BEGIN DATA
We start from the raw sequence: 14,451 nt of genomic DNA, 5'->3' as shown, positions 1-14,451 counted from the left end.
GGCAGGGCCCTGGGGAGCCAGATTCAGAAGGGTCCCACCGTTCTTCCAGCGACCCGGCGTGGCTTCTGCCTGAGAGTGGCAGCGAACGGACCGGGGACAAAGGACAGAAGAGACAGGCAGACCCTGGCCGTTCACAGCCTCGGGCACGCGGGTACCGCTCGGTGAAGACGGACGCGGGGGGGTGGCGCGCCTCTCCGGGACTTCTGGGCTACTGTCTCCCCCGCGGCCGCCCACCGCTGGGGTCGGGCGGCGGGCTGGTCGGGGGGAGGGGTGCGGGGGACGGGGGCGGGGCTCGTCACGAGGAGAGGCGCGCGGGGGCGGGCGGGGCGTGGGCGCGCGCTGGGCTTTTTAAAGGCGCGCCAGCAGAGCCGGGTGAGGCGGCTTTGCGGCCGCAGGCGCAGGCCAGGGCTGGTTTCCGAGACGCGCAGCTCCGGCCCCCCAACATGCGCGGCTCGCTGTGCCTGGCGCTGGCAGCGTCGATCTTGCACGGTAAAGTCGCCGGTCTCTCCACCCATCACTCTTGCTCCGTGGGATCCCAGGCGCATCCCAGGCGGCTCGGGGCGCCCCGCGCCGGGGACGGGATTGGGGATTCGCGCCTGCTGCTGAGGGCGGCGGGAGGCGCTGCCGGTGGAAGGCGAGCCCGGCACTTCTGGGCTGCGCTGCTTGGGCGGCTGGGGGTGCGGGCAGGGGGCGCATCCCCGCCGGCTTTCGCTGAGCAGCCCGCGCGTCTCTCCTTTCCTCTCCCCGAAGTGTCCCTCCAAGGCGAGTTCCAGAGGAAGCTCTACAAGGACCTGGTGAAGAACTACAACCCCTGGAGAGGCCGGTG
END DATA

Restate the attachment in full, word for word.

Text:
We start from the raw sequence: 14,451 nt of genomic DNA, 5'->3' as shown, positions 1-14,451 counted from the left end.
GGCAGGGCCCTGGGGAGCCAGATTCAGAAGGGTCCCACCGTTCTTCCAGCGACCCGGCGTGGCTTCTGCCTGAGAGTGGCAGCGAACGGACCGGGGACAAAGGACAGAAGAGACAGGCAGACCCTGGCCGTTCACAGCCTCGGGCACGCGGGTACCGCTCGGTGAAGACGGACGCGGGGGGGTGGCGCGCCTCTCCGGGACTTCTGGGCTACTGTCTCCCCCGCGGCCGCCCACCGCTGGGGTCGGGCGGCGGGCTGGTCGGGGGGAGGGGTGCGGGGGACGGGGGCGGGGCTCGTCACGAGGAGAGGCGCGCGGGGGCGGGCGGGGCGTGGGCGCGCGCTGGGCTTTTTAAAGGCGCGCCAGCAGAGCCGGGTGAGGCGGCTTTGCGGCCGCAGGCGCAGGCCAGGGCTGGTTTCCGAGACGCGCAGCTCCGGCCCCCCAACATGCGCGGCTCGCTGTGCCTGGCGCTGGCAGCGTCGATCTTGCACGGTAAAGTCGCCGGTCTCTCCACCCATCACTCTTGCTCCGTGGGATCCCAGGCGCATCCCAGGCGGCTCGGGGCGCCCCGCGCCGGGGACGGGATTGGGGATTCGCGCCTGCTGCTGAGGGCGGCGGGAGGCGCTGCCGGTGGAAGGCGAGCCCGGCACTTCTGGGCTGCGCTGCTTGGGCGGCTGGGGGTGCGGGCAGGGGGCGCATCCCCGCCGGCTTTCGCTGAGCAGCCCGCGCGTCTCTCCTTTCCTCTCCCCGAAGTGTCCCTCCAAGGCGAGTTCCAGAGGAAGCTCTACAAGGACCTGGTGAAGAACTACAACCCCTGGAGAGGCCGGTG